The Blue Bell Centre in Knowsley had a tough job to do. Several separate GP surgeries were moving into one brand new space, to offer a streamlined and more effective central resource for the community; and whilst the new centre offered a brighter, more pleasant environment than before, some patients were worried that the move meant that the GP practices were all merging, and were sad to see the old surgeries being moved. Knowsley Arts and Heritage Service and NHS Knowsley commissioned a programme of works that would tackle different aspects of the move and be carefully integrated into the design of the new centre.
A wayfinding system was developed with artist and graphic designer Adam Mileusnic. This was used as a way to reassure patients that the doctors surgeries were not undergoing a merger, they were simply moving to the same building, and would retain their independence. The wayfinding scheme was developed to clearly define the individual practices from one another, using distinct colourways. These colourways were then used to design a flowing wooden wayfinding system, which gently directs patients to their own doctor whilst retaining a tactile and natural aesthetic inkeeping with the building’s architecture. The designs were chosen in conjunction with the local community through workshops with young advisors and a drop-in consultation session for the general public.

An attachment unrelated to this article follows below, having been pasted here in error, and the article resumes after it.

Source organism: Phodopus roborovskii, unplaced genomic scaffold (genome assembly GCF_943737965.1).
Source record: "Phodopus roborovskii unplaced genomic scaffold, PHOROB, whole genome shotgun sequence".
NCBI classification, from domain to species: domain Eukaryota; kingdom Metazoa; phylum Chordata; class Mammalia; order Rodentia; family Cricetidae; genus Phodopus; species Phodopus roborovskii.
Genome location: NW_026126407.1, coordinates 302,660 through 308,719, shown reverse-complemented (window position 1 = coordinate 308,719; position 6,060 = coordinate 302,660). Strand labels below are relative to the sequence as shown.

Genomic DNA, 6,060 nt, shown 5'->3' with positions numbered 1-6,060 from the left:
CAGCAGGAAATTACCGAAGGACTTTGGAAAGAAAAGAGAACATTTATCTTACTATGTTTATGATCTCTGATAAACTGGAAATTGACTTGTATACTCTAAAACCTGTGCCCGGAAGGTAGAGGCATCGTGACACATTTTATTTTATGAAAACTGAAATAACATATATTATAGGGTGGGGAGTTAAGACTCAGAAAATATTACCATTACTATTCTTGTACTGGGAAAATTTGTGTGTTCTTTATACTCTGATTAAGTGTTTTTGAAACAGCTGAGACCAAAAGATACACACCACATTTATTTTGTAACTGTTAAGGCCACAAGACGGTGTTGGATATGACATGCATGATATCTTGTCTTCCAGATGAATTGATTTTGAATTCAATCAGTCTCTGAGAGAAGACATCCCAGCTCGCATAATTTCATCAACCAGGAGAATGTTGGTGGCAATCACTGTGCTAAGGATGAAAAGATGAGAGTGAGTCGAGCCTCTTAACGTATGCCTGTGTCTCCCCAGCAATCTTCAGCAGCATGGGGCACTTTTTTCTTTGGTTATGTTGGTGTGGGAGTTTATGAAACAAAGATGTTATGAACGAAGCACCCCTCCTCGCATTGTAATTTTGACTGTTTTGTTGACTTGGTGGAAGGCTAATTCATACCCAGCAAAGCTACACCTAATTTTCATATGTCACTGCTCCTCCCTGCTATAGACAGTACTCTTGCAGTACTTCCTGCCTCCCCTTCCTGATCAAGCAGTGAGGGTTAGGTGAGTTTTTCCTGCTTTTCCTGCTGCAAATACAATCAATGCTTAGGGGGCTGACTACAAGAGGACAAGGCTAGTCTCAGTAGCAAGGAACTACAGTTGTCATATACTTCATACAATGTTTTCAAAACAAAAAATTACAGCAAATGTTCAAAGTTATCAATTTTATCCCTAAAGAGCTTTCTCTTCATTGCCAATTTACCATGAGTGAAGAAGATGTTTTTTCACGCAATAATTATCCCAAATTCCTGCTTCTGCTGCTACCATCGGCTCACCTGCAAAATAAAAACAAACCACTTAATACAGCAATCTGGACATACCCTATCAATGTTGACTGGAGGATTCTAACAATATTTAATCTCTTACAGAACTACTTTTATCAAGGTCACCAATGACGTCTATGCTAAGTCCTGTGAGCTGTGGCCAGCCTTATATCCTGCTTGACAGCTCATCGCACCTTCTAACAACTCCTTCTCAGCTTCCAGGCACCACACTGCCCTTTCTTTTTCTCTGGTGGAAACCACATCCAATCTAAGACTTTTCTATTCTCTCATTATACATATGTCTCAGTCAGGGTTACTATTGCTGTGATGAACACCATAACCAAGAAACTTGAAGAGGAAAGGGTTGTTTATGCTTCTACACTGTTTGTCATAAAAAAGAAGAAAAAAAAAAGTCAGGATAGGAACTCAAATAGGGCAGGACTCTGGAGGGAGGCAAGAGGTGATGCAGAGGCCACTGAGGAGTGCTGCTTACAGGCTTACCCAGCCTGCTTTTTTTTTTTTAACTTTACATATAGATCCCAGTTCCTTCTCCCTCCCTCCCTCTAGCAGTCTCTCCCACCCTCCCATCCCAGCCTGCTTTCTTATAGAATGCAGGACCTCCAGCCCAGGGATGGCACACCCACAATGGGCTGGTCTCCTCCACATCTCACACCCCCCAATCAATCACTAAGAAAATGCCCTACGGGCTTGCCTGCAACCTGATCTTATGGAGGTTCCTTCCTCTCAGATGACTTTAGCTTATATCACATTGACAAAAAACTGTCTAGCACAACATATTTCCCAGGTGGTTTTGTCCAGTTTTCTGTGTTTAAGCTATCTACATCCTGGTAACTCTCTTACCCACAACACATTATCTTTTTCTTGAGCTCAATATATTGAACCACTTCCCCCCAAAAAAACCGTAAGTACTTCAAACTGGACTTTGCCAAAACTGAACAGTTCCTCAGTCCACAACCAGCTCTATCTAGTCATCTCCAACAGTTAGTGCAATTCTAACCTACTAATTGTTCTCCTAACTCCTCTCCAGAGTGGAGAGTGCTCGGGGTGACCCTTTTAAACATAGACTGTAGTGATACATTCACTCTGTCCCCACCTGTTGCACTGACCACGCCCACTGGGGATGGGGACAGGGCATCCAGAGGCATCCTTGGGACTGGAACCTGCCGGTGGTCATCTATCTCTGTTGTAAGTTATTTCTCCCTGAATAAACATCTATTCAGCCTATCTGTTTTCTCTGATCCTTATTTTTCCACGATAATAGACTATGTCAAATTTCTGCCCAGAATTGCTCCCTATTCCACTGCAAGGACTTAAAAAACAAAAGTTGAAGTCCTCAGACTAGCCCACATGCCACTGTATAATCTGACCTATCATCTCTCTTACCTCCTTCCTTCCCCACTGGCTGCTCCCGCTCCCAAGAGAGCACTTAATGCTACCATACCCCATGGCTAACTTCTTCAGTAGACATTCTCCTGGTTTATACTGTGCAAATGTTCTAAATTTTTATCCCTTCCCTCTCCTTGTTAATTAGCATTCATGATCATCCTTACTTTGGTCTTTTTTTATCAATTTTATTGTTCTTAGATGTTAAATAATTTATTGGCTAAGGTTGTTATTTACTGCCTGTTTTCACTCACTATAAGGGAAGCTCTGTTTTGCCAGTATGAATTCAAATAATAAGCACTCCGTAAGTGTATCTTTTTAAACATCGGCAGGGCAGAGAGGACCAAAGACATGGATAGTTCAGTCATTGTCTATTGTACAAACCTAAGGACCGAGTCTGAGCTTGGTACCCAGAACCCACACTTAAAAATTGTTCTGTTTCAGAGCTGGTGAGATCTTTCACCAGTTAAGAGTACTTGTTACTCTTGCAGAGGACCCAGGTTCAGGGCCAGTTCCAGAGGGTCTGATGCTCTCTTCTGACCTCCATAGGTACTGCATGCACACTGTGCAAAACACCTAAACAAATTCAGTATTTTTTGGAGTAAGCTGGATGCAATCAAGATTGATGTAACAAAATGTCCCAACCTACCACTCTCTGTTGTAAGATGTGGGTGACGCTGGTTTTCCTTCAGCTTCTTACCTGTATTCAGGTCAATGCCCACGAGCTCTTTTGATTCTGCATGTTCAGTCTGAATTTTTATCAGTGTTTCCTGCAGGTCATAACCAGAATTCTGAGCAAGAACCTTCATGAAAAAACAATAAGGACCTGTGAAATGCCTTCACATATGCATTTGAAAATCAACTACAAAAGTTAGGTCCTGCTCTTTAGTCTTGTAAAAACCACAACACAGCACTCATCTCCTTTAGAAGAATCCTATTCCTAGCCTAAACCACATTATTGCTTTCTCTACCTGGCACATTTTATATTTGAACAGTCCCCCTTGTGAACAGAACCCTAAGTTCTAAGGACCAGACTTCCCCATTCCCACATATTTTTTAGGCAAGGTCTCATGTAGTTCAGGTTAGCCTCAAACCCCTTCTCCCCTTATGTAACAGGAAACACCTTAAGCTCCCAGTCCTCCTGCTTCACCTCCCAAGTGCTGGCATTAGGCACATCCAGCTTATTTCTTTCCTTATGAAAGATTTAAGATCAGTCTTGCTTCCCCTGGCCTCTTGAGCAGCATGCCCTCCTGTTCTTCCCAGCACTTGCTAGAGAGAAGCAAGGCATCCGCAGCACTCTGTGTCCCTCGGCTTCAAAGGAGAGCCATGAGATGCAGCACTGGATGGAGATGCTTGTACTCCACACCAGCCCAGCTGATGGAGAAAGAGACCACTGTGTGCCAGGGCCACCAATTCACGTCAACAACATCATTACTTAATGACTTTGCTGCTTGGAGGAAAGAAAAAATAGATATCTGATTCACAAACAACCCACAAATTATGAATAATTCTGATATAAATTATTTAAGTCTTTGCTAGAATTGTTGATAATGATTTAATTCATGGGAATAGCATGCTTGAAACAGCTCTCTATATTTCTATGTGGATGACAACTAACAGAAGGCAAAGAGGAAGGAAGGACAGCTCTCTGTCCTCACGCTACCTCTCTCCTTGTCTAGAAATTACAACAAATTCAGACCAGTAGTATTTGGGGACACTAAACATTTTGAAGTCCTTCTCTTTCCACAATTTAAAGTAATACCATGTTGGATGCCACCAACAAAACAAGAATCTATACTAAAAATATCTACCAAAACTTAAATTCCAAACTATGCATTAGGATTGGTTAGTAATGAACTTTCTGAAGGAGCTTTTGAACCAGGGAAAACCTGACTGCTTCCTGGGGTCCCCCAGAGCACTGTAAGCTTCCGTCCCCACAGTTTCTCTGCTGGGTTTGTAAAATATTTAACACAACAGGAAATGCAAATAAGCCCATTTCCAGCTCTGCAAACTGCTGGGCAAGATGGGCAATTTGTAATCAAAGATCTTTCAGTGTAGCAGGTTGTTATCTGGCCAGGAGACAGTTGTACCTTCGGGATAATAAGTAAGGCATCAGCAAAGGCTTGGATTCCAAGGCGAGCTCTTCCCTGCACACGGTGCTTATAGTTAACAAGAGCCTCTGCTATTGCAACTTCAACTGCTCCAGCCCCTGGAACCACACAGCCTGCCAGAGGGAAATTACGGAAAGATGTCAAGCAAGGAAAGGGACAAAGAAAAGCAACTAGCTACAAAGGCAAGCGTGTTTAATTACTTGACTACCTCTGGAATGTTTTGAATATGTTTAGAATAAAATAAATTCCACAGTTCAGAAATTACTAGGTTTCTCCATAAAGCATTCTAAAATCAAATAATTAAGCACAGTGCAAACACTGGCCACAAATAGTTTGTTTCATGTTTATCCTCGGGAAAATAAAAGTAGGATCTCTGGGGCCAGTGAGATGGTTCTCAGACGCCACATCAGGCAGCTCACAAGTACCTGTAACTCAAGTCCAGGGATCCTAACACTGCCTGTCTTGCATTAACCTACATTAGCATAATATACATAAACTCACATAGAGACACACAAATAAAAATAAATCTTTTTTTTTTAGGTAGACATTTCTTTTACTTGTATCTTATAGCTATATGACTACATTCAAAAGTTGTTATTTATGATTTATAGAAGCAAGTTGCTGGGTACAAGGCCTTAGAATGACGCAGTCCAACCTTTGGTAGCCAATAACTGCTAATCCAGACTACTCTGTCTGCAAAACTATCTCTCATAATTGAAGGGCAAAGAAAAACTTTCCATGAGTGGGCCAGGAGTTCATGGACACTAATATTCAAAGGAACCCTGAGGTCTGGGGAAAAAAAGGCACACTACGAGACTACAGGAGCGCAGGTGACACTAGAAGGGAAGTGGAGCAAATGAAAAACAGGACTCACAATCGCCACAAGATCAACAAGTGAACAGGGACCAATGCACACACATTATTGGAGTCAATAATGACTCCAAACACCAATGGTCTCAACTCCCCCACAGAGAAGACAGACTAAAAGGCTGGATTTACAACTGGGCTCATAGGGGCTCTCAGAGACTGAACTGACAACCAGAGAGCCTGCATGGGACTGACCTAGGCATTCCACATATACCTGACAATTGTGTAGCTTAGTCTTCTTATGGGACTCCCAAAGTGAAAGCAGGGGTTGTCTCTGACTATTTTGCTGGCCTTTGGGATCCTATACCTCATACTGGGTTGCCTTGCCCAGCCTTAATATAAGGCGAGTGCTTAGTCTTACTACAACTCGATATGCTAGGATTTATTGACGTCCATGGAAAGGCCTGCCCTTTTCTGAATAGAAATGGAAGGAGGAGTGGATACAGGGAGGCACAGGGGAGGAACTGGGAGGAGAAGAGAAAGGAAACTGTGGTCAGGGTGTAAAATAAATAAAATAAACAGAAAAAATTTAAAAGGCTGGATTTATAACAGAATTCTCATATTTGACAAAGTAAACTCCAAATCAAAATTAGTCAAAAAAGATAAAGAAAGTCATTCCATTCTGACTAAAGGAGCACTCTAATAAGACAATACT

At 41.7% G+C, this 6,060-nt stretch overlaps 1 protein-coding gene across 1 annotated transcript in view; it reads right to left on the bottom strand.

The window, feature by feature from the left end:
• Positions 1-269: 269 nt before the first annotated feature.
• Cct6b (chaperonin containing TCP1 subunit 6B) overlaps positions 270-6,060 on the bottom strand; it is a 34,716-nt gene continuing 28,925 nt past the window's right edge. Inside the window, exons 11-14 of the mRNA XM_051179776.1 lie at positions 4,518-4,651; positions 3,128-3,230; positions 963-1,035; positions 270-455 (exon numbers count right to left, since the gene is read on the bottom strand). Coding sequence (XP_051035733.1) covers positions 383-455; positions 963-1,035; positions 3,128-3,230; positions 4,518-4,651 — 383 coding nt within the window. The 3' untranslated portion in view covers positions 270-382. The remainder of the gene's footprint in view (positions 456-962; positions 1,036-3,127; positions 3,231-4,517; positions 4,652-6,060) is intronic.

Being a new build, it was decided to involve local schoolchildren who would grow up using the centre. Adam was commissioned again, and created a sculptural installation to hang in the atrium. The building has an ‘Excellent’ BREEAM rating for its environmentally friendly design, making it one of the greenest new health centres in the UK. So Adam chose to focus on the green issues of the centre, and ran workshops in three local primary schools on the theme of green electricity. As the centre’s power is generated from the natural elements, he created a chandelier using lightbulbs which were filled with coloured sand by over one hundred local schoolchildren to create rainbow patterns, and suspended from a steel structure, as if raining down from the sky.
Outside the centre artist Steve Des Landes created a link to the past, designing seating that draws upon the history of the area. The design was developed in consultation with local people through workshop sessions and a community ‘drop in’ evening. The curved seat utilises FSC approved European Oak sympathetic to the buildings ‘green’ ethos. The seat uprights feature four decorative reconstituted stone panels, each depicting an aspect of the area’s heritage; from a mention in the Domesday book to the streets named after World War II battles, plus old local landmarks such as the Blue Bell Pub which previously occupied the same site.
The Blue Bell Centre is a Halton & St Helens, Knowsley and Warrington LIFT scheme, designed by JM Architects, development managed by Renova and funded by NHS Knowsley.
For further information please contact:
Knowsley Arts and Heritage Service t: 0151 443 5619
Adam Mileusnic w: www.twentyfiveandahalf.com
Steve Des Landes: w: www.dupecreative.com/clientsites/deslandes